Typography

Documentation and examples for typography, including general rules, headings, body text, lists, and more.

General Rules

Wiley Online Library and related products can use a combination of Open Sans and Source Serif Pro, and all of their supported font weights and styles. Visit Google Fonts to view and acquire the font families.

Headings

Headings can be in either Open Sans or Source Serif Pro. They can be any colour that is within the styleguide, but be sure to not confuse the user by making headings look like links.

Heading Example
<h1></h1>

h1. Heading

<h2></h2>

h2. Heading

<h3></h3>

h3. Heading

<h4></h4>

h4. Heading

<h5></h5>
h5. Heading
<h6></h6>
h6. Heading

Customizing headings

Headings should only be customized out of necessity. To help with readability, convey extra information, or text hierarchy. 

Customization Example
Font Family

Source Serif Pro heading

Secondary Text

Big Important Heading with some explanation

Color

This is a good thing!

Background

Use background fills if there is an image behind and contrast must be retained

Paragraphs

Paragraphs should inherit the body text color of the website. It is recommened that only Open Sans be used for body text as there is some evidenece that suggests san-serif fonts are easier to read on screen than serif fonts.

Type Example
Normal

A paragraph (from the Greek paragraphos, "to write beside" or "written beside") is a self-contained unit of a discourse in writing dealing with a particular point or idea. A paragraph consists of one or more sentences. Though not required by the syntax of any language, paragraphs are usually an expected part of formal writing, used to organize longer prose.

Lead

Lead paragraphs can be used to give a brief introduction to a page or section.

Inline text elements

Styling for common inline HTML5 elements.

While not shown below, feel free to use <b> and <i> in HTML5. <b> is meant to highlight words or phrases without conveying additional importance while <i> is mostly for voice, technical terms, etc.

Type Example
<a>
links

You can use the anchor tag to create link text. Links within paragraphs should always include an underline to differentiate from other body text and help with visually impared users.  Links with underlines are not always required for all links, sometimes context can be enough.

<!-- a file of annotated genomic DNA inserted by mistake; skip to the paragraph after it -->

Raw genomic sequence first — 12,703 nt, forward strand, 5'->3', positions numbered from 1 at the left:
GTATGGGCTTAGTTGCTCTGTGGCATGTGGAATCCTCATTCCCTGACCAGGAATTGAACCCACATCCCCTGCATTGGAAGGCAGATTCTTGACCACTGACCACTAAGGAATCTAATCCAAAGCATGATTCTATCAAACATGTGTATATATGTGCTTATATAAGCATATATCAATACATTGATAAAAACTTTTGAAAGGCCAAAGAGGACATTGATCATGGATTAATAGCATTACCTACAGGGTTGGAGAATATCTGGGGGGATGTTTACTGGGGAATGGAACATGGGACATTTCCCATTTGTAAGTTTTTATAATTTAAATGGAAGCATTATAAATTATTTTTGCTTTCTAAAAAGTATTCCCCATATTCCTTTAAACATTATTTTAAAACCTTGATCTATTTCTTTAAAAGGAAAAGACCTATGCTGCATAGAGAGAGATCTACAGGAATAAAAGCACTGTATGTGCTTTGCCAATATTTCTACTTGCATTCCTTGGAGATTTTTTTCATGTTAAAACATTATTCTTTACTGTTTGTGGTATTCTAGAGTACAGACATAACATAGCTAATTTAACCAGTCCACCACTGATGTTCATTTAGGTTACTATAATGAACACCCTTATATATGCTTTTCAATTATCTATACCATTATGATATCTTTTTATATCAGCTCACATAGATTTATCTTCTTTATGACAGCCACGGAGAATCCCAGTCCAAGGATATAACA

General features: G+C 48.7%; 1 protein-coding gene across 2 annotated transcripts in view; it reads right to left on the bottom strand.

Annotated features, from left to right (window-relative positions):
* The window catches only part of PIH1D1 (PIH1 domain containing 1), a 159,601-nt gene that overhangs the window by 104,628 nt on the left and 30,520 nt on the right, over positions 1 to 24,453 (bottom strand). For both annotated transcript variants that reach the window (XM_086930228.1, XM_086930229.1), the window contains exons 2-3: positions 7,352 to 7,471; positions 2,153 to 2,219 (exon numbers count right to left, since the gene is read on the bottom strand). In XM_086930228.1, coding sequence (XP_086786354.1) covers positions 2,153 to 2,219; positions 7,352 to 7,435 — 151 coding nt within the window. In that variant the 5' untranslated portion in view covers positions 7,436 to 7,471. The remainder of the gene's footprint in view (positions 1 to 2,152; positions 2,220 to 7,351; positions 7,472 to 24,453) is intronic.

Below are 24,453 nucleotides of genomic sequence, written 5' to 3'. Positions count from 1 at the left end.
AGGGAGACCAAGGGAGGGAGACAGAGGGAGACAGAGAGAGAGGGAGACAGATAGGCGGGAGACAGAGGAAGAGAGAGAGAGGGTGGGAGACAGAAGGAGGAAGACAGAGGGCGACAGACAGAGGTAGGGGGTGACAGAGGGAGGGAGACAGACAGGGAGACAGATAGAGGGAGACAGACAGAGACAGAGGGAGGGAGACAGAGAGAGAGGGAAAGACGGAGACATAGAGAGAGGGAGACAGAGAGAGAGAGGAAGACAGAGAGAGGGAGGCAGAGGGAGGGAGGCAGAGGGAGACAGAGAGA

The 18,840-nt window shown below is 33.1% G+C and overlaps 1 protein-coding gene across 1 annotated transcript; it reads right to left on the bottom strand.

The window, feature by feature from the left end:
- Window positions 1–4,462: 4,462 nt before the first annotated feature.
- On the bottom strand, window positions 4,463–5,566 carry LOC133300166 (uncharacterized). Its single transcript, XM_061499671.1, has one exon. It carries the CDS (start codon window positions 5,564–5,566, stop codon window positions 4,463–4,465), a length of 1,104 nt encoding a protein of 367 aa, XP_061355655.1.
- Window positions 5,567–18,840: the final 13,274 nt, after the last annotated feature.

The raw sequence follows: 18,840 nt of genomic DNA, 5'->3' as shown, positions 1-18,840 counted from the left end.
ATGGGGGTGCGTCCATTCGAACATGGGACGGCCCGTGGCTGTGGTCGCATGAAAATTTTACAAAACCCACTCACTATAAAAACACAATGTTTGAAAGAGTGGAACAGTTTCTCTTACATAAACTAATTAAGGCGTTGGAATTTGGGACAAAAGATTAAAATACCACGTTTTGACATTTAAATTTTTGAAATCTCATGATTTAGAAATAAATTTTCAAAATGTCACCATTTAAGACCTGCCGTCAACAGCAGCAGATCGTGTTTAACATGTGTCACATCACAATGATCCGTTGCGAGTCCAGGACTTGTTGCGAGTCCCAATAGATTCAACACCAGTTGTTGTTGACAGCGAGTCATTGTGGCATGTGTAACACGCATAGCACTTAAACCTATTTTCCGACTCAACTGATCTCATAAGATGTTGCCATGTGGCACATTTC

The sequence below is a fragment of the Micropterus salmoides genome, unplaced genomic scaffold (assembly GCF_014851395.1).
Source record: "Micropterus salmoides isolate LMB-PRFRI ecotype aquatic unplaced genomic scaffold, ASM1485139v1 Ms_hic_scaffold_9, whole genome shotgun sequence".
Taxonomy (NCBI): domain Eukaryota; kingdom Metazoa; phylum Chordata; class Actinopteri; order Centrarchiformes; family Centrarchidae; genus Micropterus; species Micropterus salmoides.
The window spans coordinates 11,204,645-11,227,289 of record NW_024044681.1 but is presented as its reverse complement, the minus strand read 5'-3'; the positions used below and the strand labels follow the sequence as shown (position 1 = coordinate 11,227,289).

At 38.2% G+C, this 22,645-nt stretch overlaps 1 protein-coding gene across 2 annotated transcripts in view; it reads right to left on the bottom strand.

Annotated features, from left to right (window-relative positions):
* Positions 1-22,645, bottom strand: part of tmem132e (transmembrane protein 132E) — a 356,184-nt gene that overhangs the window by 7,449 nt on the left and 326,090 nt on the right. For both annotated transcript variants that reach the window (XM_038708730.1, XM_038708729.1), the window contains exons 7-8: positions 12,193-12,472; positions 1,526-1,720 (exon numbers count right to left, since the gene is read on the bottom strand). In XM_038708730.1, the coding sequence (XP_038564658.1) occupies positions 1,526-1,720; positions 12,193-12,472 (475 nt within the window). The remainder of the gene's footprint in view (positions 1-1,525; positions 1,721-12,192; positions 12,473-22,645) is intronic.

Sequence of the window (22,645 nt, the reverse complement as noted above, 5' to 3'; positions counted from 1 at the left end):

<mark>
highlight

You can use the mark tag to highlight text.

<del>
deleted

This line of text is meant to be treated as deleted text.

<s>
incorrect

This line of text is meant to be treated as no longer accurate.

<ins>
additional

This line of text is meant to be treated as an addition to the document.

<u>
underlined

This line of text will render as underlined

<small>
small

This line of text is meant to be treated as fine print.

<strong>
bold

This line rendered as bold text.

<em>
italicized

This line rendered as italicized text.

Abbreviations

Stylized implementation of HTML’s <abbr> element for abbreviations and acronyms to show the expanded version on hover. Abbreviations have a default underline and gain a help cursor to provide additional context on hover and to users of assistive technologies.

Example Code

attr

<p><abbr>title="attribute">attr</abbr></p>

HTML

<p><abbr>title="HyperText Markup Language">HTML</abbr></p>

Blockquotes

For quoting blocks of content from another source within your document.

Type Example

normal

Lorem ipsum dolor sit amet, consectetur adipiscing elit. Integer posuere erat a ante.

with source

Lorem ipsum dolor sit amet, consectetur adipiscing elit. Integer posuere erat a ante.

Someone famous

with graphic

format_quote

Lorem ipsum dolor sit amet, consectetur adipiscing elit. Integer posuere erat a ante. Lorem ipsum dolor sit amet, consectetur adipiscing elit. Integer posuere erat a ante.

Someone famous

Lists

Type Example

unordered

  • Item 1
  • Item 2
    • Item 1
    • Item 2
    • Item 3
    • Item 4
  • Item 3
  • Item 4

ordered (use "type" to define item marker)

  1. Item 1
  2. Item 2
    1. Item 1
    2. Item 2
    3. Item 3
    4. Item 4
  3. Item 3
  4. Item 4

unstyled (affects only the current tier)

  • Item 1
  • Item 2
    • Item 1
    • Item 2
    • Item 3
    • Item 4
  • Item 3
  • Item 4